This year, the Wind Ensemble will be submitting a recording to the Midwest International Band and Orchestra Clinic in Chicago. They will be competing against bands from all over the country for an invitation to perform a concert at the Midwest Clinic in Chicago in December of this year. If selected, they will be among 5-6 high school bands from all over the country to perform at this clinic.

To prepare for this recording, the students will be rehearsing after school every day with their sections as well as individually on their own. They will also be having some Saturday rehearsals as they prepare for the recording they will make the week before Spring Break.

I always thought that the marching season was the granddaddy of all band activities. Little did I know that although it is a huge part of band, so much more is involved when looking at the whole music picture. Jack Allen was nice enough to sum it all up:

“People ask me all the time if I am excited that marching season is over and the truth is that I look forward to the marching season because we work less than we do the rest of the school year. The difference is that it is outside in the heat, but the hours that our directors put in actually picks up after marching season is over. The kids’ organized rehearsal schedule is dramatically less, but their individual responsibilities pick up during the concert season.”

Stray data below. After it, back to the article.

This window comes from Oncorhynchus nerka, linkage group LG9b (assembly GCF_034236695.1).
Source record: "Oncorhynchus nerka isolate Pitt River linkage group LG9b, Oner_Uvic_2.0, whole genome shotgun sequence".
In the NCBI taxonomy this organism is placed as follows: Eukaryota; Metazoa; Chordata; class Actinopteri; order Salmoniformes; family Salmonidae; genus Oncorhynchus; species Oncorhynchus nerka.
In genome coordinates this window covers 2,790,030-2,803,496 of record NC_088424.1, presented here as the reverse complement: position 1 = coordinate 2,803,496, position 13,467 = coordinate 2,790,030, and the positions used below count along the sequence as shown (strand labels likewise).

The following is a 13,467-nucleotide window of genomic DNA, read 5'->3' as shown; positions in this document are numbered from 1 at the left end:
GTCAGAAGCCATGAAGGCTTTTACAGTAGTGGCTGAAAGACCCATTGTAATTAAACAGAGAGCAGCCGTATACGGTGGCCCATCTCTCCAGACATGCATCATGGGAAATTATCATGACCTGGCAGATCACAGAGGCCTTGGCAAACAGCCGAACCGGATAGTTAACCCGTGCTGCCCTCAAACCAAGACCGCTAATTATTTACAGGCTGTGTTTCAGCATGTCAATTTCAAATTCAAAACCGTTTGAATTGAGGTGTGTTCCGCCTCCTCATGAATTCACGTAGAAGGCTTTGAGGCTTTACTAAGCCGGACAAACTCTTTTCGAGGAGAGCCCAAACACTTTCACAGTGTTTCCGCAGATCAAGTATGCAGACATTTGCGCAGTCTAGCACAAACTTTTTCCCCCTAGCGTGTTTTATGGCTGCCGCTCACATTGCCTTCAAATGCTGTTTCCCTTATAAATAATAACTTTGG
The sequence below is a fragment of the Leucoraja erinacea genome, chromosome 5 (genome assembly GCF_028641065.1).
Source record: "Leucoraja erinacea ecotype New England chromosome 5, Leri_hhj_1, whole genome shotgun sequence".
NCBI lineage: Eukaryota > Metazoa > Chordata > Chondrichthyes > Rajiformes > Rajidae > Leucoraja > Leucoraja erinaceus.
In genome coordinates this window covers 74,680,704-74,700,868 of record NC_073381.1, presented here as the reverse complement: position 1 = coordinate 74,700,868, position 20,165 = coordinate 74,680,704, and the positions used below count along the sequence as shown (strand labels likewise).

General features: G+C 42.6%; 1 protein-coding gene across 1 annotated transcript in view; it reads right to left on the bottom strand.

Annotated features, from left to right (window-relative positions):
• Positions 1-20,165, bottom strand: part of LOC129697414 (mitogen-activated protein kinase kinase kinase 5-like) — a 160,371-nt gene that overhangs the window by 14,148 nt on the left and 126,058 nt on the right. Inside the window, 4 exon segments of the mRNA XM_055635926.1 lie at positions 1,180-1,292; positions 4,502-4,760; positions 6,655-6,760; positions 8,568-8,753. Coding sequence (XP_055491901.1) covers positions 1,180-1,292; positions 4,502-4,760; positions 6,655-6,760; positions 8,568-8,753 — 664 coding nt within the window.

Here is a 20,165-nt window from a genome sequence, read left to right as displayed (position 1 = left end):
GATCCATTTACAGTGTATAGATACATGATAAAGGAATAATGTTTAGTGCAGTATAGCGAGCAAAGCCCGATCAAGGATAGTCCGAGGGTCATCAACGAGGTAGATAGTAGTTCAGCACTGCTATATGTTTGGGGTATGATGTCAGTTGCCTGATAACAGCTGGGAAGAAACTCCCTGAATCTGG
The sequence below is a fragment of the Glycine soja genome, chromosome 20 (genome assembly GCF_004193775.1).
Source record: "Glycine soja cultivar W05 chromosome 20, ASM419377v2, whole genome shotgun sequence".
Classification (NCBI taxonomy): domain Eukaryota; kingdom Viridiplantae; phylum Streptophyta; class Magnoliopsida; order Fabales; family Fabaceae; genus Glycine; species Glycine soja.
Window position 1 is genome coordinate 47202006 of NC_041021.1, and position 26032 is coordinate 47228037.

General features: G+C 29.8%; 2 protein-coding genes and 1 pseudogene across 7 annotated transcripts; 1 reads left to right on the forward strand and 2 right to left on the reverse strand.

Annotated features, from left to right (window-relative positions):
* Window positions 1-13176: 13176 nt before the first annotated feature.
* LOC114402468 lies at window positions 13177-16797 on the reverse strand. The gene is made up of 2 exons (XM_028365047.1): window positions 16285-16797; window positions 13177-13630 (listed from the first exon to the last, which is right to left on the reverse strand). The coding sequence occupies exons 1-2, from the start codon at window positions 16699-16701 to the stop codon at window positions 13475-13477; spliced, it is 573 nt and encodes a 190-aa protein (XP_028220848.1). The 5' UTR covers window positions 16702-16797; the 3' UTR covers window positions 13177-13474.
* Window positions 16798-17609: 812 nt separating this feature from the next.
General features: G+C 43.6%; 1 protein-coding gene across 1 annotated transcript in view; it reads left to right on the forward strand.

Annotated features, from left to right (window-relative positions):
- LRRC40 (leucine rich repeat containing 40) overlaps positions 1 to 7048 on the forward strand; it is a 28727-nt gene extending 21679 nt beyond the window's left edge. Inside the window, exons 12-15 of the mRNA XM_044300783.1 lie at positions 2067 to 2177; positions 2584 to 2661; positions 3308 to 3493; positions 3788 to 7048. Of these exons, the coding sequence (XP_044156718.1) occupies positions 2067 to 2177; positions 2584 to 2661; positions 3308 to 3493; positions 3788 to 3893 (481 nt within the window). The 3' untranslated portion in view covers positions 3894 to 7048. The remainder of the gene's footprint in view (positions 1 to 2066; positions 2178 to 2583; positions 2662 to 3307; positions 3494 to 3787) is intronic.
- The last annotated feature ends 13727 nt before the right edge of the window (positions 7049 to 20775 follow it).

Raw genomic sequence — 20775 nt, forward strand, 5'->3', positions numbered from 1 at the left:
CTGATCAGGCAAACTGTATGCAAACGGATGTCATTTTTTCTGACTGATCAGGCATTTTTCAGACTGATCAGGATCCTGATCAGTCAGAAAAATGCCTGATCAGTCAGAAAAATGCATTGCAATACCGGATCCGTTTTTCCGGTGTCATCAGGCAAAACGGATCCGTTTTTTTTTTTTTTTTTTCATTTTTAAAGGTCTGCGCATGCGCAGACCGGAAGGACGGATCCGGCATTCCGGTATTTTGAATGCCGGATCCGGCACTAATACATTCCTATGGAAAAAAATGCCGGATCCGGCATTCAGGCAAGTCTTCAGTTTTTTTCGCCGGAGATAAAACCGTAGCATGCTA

So now you know a whole heck of a lot more about the Oak Ridge band picture than you used to. I know I do!

You know, we’ve covered the band about five times since October and each time we continue to be amazed at all of the work that goes on in that building behind that tractor trailer.

One of these days, I’m writing about a school activity that actually HAS an off season. You know what? I’ll be interviewing the Ag’ department next… no way does that agriculture stuff go on year round.

Comments to Doug Sarant at doug@oakridgenow.com

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Doug Sarant, Oak Ridge Now

Born and raised in New England, Doug promises he got to Texas as fast as he could. He earned the much needed "piece of paper" from Sam Houston State, proving to himself he could start and finish something. Doug's interests include coaching and playing any sport and still plays lacrosse competitively. He also enjoys going to dinner theaters, though he complains there just aren't enough of them in the area. Doug was brought up in a cultured environment, having suffered through dozens of symphonies and operas with his way too over-educated mother. At the end of the day, Doug is just a dad and husband and claims to be good at both.